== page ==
German 'economic miracle' cut in half by zero growth

By , Staff correspondent of The Christian Science Monitor

The lowest inflation in the industrialized West. The lowest unemployment. The largest share of world exports, with the world's second- largest share of high-technology exports. It sounds like Utopia, right?

Wrong, if the name of the country is West Germany, and the comparison is with the spectacular postwar "economic miracle." The growth rate is projected at zero or less for 1981, the oil-fueled current- accounts deficit was a record 28 billion marks (somewhat under $14 billion) last year, the mark is pushing the bottom of European Monetary System limits -- and the Mullers and Schmidts may therefore have to forgo some of their treasured vacations in the sun.

To be sure, the phenomenal growth of 10 percent per year in the 1950s and '60 s has ended by the '70s, with a matured economy and the first oil price rises. But the economy still chugged along at respectable 3 and 4 percent annual increases. Inflation and unemployment were consistently the lowest among major industrialized countries.

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In addition, West German sales of entire plants abroad, especially in OPEC lands -- along with the appreciation of the mark that kept dollar-priced oil at the same real cost of Germany -- meant that West Germany survived the early 1970 s oil shock handsomely.

This time around it is different. After the 1979 round of oil price rises, imported oil costs shot up 46 percent for 1980, even though conservation efforts brought oil consumption down 9 percent. This reflection of world economic problems coincided with a cylical downturn in the domestic economy.

The depreciated mark -- which fell more than 25 percent against the dollar in the past few months -- will make 1981 oil even more expensive. And to compound West Germany's problems the pubic deficit, even if it is much smaller than that of the US and slightly below the average for industrialized countries, has been shooting up so fast from its zero base in 1960 that a continuation at present rates would have all government revenues going into debt servicing by the mid-' 80s.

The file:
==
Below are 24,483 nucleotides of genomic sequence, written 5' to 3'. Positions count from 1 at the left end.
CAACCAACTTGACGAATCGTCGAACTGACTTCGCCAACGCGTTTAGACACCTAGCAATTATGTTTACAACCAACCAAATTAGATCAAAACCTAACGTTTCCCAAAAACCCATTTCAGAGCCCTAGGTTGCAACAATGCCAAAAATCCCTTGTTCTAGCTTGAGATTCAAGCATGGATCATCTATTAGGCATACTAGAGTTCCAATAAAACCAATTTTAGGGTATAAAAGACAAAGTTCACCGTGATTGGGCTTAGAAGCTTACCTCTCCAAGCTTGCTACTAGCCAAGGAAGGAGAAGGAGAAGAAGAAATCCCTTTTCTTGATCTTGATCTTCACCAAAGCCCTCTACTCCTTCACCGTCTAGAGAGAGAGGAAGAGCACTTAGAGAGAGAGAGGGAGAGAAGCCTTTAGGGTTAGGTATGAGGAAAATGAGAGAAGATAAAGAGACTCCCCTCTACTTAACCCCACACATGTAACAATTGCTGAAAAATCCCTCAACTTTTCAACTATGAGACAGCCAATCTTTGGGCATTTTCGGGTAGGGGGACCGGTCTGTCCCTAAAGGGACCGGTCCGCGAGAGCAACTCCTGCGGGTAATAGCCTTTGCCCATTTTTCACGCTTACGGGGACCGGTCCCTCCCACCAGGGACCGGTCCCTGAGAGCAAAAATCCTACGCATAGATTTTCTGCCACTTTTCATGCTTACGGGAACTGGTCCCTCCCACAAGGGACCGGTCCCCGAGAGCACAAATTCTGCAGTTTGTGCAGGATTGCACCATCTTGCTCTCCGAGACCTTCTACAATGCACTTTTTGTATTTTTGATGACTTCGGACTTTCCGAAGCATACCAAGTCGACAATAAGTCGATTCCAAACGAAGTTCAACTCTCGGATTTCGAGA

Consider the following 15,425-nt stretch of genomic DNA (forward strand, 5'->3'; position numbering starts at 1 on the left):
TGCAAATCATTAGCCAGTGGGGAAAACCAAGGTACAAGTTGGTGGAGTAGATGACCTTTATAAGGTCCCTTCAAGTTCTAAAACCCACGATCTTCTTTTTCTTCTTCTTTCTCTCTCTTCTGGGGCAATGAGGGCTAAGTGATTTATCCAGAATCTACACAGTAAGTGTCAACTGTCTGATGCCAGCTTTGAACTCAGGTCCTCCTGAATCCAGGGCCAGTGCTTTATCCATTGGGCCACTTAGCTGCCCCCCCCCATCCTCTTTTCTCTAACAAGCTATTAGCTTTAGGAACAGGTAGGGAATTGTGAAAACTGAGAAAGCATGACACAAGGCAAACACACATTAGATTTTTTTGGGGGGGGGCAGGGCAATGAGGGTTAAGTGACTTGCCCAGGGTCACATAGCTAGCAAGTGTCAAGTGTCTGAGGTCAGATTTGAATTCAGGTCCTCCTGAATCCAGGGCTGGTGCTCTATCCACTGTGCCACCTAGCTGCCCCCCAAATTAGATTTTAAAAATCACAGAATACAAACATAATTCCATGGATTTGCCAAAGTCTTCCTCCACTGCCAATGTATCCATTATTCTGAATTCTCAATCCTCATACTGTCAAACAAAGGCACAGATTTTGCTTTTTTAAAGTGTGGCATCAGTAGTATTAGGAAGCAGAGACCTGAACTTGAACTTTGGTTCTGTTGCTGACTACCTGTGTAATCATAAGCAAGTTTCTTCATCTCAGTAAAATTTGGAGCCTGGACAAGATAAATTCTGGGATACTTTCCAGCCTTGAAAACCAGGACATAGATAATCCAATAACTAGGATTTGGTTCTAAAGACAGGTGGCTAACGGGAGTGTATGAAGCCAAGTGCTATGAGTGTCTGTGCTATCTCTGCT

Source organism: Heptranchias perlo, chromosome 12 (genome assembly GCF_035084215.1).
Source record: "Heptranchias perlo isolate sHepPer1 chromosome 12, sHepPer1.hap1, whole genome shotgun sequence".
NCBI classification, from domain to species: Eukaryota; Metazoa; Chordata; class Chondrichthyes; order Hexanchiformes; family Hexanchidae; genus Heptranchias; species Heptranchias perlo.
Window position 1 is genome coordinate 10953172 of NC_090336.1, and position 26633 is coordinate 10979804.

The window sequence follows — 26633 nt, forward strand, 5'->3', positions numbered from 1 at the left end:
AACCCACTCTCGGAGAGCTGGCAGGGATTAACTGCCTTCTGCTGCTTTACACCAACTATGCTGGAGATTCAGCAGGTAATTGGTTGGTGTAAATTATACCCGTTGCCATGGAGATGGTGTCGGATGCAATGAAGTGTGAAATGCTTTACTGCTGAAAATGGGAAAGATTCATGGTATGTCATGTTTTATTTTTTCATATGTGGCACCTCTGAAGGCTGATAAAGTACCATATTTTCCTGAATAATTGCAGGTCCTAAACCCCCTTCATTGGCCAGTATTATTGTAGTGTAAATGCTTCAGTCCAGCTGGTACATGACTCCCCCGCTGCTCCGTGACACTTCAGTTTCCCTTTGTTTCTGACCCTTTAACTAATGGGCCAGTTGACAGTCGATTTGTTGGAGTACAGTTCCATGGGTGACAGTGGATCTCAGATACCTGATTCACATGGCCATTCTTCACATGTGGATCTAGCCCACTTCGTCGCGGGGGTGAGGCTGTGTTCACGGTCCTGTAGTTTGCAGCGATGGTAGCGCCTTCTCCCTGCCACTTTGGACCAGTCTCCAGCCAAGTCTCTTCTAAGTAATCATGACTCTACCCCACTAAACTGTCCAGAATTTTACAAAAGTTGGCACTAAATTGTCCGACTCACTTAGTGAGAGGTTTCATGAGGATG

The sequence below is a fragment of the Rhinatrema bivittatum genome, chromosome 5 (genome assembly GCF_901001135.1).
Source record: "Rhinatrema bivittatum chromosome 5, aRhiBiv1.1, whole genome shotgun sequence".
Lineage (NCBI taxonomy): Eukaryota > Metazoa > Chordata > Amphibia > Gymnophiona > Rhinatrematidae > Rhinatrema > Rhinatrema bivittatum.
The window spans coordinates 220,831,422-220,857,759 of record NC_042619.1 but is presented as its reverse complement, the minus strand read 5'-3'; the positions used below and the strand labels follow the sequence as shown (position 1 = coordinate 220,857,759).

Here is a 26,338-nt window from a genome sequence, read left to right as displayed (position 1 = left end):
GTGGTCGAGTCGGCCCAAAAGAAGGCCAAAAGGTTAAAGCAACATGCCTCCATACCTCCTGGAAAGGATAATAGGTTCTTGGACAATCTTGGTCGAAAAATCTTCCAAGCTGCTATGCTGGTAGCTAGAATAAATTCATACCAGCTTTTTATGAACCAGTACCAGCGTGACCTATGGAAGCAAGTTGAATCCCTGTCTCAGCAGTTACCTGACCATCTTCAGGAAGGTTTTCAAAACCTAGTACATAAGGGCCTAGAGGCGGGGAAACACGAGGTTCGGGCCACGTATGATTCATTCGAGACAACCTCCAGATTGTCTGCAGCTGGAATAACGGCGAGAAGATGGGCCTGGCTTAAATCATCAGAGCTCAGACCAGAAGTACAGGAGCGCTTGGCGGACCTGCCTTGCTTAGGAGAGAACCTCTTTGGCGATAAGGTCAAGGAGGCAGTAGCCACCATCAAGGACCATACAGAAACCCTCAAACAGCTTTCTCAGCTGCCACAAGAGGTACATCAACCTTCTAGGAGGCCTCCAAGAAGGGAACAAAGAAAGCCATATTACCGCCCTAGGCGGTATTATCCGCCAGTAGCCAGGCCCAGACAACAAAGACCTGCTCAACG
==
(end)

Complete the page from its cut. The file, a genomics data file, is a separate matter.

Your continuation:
All this makes for a gloom that hardly encourages businessmen to invest more and pull the economy out of its recession very soon. A few months ago economic research institutes were projecting a 1 or 2 percent growth in 1981 after second-half recovery from the recession that began in the second quarter of 1980 and produced negative growth for the last nine months of that year. Now the forecasters are expecting zero growth or even a dip below zero for 1981.

The rate and timing of any recovery, specialists say, hang on two things especially: moderation in this springs's wage hikes and economic recovery in world markets.

West German labor -- now the most highly paid of any country other than Belgium and Sweden (1979 per-hour labor costs of 21.14 marks [$10.57], compared to 16.95 [$8.48] for the US and 21.77 [10.89] for Japan) -- has a reputation for responsibility. But the trade unions feel they have been the ones to be restrained for several years now; there is shop- floor pressure for more militance; and workers don't see why they should be the first to accept that lower standard of living that economists say is all but inevitable.

Nor are the unions made more conciliatory by the unemployment rate. According to Jan- uary's seasonally unadjusted figures, 1.3 million people or 5. 6 percent of the work force, was jobless. This rate is serious by anyone's yardstick.

Even if collective bargaining does lead to moderate hikes in line with the current 5.5 percent inflation (as compared with 8.4 percent in Japan and double-digit inflation in every other major Western economy), West Germany still faces the formidable task of jacking up its exports. For 25 years West Germany, almost uniquely in the world, had a current-accounts surplus and regarded this surplus as normal.

Suddenly in 1980 this was no longer the case. The 28 billion mark deficit reflected oil imports as well as the spending of all those West Germans who now travel abroad in greater numbers than citizens of any other country. (A few trial balloons have been lofted for currency limitations on this travel. By now , however, it would be political suicide for any government to try to take away West German's birthright of sunny Italian or Tunisian holidays.)

At this point economists hope, officially, the 1981 current-accounts deficit can be brought down to 20 billion marks (less than $10 billion). Unofficially they suggest 23 to 24 billion marks (somewhat under $11 to $12 billion) may be a more reasonable goal. There are numerous obstacles to such increased West German exports, however, including the general stall in the world economy and the specific slowdown in Mideast orders as sheikhs have reassessed Iran's too-rapid industrialization.

Linked with the problem of boosting exports is the value of the mark. Economists argue that the mark appreciated faster than even West Germany's solid economy and low inflation warranted in 1978 and 1979 -- and that a reverse exaggeration is evident in the mark drop to a three-year low. This drop makes West German exports more competitive in the long run -- but in the short run it magnifies the b urden of those price rises in imported oil.

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